The Presence menu offers photo editing options to control texture and clarity as well as dehaze an image. Presence also controls both vibrance and saturation. One of the most common mistakes I see when preparing images for books is to overdo the saturation settings. An overly saturated image, enhanced beyond what paper can display, will simply not print the way you see it on the monitor. The color will clip and the image will appear muddy and dull. Most modern, digital cameras create files that are near perfect right out of the box, so again, slight tweaks to vibrance and saturation can be fine. 

View of Adobe Lightroom showing an image before tone curve and after

Tone Curve menu

Next up, is the Tone Curve menu. The Tone Curve is a complex photo editing topic, but it is important to understand how it works. The Tone Curve is a visual representation of all the tones in your photograph, and it is represented by a diagonal line inside of a box. By dragging specific segments of the line, you can control the shadows, mid-tones, and highlights in your photo. Be gentle. The goal of the Tone Curve is to make your image pop. The most used technique is to create an S curve by dragging the lower third down and the upper third up. Doing so will often make your image pop by increasing contrast and saturation. If for any reason you wish to flatten an image or reduce the contrast and saturation, just create a reverse S curve. 

Detail menu

The next photo editing option I want to discuss is the Detail menu, which controls the sharpening of your images. Most modern cameras require very little extra sharpening. In short, over-sharpening will ruin your images, so be very careful when applying this feature. 

There are four different sliders in this one menu. 

  • Amount allows you to manually set the amount of sharpening you desire. 
  • Radius controls the sharpening of edges within the image. The default setting for Radius is 1.0, meaning Lightroom will apply sharpening to one pixel around the edge of an object. I rarely if ever move beyond the default setting. 
  • Detail slider tells the software which edges to sharpen, from smaller edges to larger edges. This slider should be kept under 50. 
  • And finally, the masking slider masks out the areas that should not be sharpened. This feature works best with simple images with one primary area of focus rather than visually complex images like the geese photograph you see here. 

Additional Lightroom menus

The HSL and Color Grading menus are important but also complex and require a fair amount of practice and experimentation. Lens Correction, Transform, Effects, and Calibration are other menu options that can be important. These menus offer things like removing chromatic aberration, adding vignettes, and adding grain, but if you are new to prepping images for print, leave these menu options for a later date.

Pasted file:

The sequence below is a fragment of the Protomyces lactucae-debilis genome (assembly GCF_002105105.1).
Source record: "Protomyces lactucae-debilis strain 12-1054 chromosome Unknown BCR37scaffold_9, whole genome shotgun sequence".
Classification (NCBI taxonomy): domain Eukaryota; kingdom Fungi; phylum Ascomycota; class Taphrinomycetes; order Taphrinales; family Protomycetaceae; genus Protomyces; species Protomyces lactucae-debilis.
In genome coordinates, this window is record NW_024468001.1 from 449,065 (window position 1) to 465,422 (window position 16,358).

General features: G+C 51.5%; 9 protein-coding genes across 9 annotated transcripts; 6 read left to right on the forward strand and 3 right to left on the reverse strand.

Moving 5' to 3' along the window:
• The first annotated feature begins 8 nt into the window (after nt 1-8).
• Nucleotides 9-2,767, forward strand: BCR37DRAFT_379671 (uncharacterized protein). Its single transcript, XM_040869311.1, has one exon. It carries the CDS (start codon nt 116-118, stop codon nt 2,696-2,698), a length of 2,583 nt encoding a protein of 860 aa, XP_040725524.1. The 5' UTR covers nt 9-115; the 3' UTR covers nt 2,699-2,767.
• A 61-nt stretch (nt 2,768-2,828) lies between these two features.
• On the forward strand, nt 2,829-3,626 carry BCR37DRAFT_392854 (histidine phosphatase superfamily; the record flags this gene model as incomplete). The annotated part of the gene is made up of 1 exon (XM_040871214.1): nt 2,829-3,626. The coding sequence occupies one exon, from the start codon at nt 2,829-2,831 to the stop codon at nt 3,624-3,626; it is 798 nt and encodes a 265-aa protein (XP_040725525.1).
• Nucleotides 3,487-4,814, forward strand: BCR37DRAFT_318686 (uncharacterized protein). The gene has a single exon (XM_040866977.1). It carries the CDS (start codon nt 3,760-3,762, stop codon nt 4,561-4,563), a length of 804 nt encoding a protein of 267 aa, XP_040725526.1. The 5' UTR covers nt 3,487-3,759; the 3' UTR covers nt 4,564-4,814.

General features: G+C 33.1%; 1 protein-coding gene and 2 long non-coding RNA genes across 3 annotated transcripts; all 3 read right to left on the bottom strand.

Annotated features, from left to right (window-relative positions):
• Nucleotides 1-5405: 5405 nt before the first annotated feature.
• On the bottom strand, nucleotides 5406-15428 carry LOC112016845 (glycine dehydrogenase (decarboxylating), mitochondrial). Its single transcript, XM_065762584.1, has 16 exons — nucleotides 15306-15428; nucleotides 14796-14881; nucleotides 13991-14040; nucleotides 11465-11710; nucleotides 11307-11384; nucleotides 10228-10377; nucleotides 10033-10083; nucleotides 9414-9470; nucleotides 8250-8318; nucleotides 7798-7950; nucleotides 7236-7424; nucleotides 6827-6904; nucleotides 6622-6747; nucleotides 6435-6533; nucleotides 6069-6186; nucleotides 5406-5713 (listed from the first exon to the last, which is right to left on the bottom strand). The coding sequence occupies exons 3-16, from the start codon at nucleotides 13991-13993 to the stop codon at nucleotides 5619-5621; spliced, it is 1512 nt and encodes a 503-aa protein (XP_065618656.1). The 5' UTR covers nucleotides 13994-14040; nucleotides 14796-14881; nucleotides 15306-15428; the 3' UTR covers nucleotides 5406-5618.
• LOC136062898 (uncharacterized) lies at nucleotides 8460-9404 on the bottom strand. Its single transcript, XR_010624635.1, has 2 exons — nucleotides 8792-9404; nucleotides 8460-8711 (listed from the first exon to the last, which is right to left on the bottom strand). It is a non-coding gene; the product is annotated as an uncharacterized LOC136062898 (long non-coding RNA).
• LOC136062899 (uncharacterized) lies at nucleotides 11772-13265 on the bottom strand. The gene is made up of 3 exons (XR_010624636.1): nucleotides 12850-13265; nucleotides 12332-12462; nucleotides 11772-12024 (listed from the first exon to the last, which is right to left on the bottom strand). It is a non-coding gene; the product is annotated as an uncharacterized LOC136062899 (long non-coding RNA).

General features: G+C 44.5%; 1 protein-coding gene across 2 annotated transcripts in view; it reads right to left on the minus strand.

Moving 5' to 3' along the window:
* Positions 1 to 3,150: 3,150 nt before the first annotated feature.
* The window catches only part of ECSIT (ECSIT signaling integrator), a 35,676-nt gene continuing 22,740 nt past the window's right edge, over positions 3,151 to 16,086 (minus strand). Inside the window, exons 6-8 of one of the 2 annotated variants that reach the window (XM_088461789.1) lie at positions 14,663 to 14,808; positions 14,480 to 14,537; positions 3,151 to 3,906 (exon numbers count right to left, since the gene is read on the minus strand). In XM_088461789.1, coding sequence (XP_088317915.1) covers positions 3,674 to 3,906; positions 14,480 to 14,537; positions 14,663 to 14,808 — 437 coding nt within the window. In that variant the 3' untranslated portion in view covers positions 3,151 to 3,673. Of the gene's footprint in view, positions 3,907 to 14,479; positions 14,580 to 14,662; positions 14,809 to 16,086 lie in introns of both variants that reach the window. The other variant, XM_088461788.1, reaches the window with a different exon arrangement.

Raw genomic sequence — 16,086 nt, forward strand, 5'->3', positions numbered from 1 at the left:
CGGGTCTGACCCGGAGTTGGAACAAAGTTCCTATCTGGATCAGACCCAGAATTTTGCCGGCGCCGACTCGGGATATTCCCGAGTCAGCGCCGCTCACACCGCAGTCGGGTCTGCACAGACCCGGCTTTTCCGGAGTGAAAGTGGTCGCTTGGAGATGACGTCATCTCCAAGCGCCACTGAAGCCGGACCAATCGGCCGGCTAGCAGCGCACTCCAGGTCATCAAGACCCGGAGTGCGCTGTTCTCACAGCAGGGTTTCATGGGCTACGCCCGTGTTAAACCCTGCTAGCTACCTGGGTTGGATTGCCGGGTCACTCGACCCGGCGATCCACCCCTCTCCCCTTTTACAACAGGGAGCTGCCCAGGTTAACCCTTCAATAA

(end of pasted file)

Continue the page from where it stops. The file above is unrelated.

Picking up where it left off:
View of Adobe Lightroom menus showing presets collapsed, presets expanded, and new preset

Image presets

There is one more option worthy of discussion: image presets. On the left side of the Develop module, right under the Navigator tab, you will see the Preset tab. Your presets will vary depending on your version of Lightroom. A preset is a predetermined set of ingredients that will be applied to your image with just one click. These ingredients could include color, curve, grain, sharpening, contrast, and more. You simply select an image then hover your cursor over each preset option, and the resulting effect will be visible in both the small navigator window and in your primary image. 

Lightroom also allows for creating your own custom presets or importing presets created by other photographers. To create your own custom preset, make changes to an existing photograph. Once finished, click the + symbol in the header of the Preset panel and choose Create Preset. In the resulting pop-up window, you name the preset then check the boxes that reflect which settings you want to preserve. Then click Create


Adobe Lightroom is arguably the most robust photo editing and organization software ever created. With this incredible piece of engineering comes a learning curve. Like all other software, Lightroom requires a test drive or two. If you are new to using this platform, just relax and know that you have endless opportunities at your fingertips. Be patient, start slow, and practice. Making these basic adjustments will make your photo book look that much better and make you feel more in control of your photography workflow. 

Check out our blog post for tips on how to improve your images in Adobe Lightroom. Ready to try your hand at Adobe Lightroom? Let’s get started with Adobe Lightroom!